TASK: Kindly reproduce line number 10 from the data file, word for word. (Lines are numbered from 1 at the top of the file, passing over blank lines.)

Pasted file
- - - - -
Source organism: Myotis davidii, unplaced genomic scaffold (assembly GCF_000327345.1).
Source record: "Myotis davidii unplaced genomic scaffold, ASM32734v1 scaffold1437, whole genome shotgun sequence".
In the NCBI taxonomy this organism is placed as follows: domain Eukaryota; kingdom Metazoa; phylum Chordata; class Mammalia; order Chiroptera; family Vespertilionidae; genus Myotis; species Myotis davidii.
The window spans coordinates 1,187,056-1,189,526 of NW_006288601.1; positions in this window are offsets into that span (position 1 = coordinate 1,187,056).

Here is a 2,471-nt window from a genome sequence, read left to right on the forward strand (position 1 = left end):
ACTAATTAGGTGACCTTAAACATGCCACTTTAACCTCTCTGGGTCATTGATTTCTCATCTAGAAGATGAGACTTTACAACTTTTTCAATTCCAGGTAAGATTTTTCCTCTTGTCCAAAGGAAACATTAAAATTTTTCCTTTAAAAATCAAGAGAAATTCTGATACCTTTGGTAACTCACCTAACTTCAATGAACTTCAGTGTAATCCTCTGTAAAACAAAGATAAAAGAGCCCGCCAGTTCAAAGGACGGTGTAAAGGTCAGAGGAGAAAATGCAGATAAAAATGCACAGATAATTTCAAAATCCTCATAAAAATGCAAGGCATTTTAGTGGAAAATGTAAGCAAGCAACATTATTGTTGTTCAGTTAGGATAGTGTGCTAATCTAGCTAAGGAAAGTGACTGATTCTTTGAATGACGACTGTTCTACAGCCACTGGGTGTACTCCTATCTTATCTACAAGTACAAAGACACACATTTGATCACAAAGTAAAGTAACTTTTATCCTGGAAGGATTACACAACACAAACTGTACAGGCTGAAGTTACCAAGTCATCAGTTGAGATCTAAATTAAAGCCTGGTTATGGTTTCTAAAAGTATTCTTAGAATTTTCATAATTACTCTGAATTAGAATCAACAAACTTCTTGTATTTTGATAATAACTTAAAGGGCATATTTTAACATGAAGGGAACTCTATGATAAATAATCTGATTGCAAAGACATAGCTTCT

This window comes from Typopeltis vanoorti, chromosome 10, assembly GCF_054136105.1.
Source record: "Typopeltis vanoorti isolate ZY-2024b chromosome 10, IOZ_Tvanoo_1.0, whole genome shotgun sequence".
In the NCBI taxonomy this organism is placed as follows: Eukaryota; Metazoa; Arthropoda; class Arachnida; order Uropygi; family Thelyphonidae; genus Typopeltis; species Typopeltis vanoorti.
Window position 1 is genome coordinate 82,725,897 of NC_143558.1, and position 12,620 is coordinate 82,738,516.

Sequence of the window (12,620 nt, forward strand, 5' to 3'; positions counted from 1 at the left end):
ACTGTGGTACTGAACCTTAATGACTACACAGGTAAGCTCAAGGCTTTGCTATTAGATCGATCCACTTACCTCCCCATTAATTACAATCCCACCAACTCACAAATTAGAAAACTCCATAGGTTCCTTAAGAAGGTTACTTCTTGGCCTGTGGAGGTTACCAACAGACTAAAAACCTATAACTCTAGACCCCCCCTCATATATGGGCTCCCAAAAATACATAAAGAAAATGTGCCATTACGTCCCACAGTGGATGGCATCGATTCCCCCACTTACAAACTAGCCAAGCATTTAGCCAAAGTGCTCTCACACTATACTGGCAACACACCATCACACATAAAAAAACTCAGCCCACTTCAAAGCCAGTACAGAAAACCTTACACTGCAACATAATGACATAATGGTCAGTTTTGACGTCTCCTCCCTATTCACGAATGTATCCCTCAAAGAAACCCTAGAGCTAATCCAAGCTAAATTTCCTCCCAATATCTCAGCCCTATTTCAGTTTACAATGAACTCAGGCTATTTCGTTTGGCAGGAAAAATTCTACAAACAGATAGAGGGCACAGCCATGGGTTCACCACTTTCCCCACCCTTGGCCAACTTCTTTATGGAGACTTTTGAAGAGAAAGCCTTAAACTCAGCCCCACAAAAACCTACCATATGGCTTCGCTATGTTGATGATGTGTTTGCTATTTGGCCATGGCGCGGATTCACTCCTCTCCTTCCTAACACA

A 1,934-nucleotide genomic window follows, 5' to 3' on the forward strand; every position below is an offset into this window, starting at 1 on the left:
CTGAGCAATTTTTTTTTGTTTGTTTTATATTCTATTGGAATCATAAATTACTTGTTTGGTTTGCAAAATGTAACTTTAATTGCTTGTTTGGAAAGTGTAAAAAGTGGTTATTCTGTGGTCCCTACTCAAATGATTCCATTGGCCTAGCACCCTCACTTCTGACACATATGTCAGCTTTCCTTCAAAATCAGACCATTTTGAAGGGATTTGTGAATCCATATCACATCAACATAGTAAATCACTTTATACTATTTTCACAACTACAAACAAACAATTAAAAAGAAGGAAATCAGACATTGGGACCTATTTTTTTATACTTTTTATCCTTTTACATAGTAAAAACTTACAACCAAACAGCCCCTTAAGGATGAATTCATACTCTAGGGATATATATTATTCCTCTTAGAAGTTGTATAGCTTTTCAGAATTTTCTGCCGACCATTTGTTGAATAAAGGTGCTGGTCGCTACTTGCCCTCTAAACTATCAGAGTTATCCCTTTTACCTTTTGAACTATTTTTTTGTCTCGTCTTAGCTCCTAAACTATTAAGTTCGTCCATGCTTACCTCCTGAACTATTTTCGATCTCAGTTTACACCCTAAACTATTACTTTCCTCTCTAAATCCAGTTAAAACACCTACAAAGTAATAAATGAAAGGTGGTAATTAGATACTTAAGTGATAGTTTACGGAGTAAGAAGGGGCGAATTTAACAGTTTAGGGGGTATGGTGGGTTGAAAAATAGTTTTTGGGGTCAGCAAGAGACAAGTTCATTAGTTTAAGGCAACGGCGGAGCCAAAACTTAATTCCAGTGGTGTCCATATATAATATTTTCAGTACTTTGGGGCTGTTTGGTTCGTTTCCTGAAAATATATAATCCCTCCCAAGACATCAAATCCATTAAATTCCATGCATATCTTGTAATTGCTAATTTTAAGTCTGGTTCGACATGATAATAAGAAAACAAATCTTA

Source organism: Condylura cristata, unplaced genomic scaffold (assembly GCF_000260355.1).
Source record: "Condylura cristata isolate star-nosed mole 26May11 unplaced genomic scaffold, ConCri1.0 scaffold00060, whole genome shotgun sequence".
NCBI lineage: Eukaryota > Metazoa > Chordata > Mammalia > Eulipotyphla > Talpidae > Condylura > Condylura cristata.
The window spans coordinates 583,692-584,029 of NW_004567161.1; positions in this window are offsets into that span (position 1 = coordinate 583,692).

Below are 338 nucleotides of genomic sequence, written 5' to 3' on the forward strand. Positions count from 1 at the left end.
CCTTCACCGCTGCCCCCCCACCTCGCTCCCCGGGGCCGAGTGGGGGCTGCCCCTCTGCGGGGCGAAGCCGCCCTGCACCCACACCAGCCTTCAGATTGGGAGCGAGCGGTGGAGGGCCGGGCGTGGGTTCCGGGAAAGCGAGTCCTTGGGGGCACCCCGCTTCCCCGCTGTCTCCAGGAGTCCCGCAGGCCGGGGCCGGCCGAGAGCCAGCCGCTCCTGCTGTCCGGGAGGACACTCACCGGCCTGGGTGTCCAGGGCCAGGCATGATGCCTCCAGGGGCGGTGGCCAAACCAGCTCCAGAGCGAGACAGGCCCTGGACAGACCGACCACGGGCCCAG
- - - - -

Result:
Window position 1 is genome coordinate 82,725,897 of NC_143558.1, and position 12,620 is coordinate 82,738,516.